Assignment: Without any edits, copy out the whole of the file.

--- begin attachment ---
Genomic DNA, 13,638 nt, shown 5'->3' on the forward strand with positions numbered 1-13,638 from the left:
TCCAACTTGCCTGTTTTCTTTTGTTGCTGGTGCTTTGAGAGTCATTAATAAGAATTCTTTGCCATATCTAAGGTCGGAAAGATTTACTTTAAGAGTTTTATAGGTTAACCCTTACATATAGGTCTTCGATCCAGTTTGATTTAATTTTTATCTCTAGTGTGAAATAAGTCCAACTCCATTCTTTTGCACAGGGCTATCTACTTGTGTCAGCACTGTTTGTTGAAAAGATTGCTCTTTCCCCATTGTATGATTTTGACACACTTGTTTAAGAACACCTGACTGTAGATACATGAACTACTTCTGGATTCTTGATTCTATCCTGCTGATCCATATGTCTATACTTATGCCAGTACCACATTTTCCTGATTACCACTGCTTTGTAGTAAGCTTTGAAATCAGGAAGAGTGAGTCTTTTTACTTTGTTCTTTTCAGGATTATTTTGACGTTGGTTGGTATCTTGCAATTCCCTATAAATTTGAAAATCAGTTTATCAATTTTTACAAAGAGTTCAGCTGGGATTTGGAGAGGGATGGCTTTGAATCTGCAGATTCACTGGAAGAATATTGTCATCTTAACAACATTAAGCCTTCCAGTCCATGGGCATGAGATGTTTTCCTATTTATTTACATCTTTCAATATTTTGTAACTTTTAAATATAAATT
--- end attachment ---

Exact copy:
Genomic DNA, 13,638 nt, shown 5'->3' on the forward strand with positions numbered 1-13,638 from the left:
TCCAACTTGCCTGTTTTCTTTTGTTGCTGGTGCTTTGAGAGTCATTAATAAGAATTCTTTGCCATATCTAAGGTCGGAAAGATTTACTTTAAGAGTTTTATAGGTTAACCCTTACATATAGGTCTTCGATCCAGTTTGATTTAATTTTTATCTCTAGTGTGAAATAAGTCCAACTCCATTCTTTTGCACAGGGCTATCTACTTGTGTCAGCACTGTTTGTTGAAAAGATTGCTCTTTCCCCATTGTATGATTTTGACACACTTGTTTAAGAACACCTGACTGTAGATACATGAACTACTTCTGGATTCTTGATTCTATCCTGCTGATCCATATGTCTATACTTATGCCAGTACCACATTTTCCTGATTACCACTGCTTTGTAGTAAGCTTTGAAATCAGGAAGAGTGAGTCTTTTTACTTTGTTCTTTTCAGGATTATTTTGACGTTGGTTGGTATCTTGCAATTCCCTATAAATTTGAAAATCAGTTTATCAATTTTTACAAAGAGTTCAGCTGGGATTTGGAGAGGGATGGCTTTGAATCTGCAGATTCACTGGAAGAATATTGTCATCTTAACAACATTAAGCCTTCCAGTCCATGGGCATGAGATGTTTTCCTATTTATTTACATCTTTCAATATTTTGTAACTTTTAAATATAAATT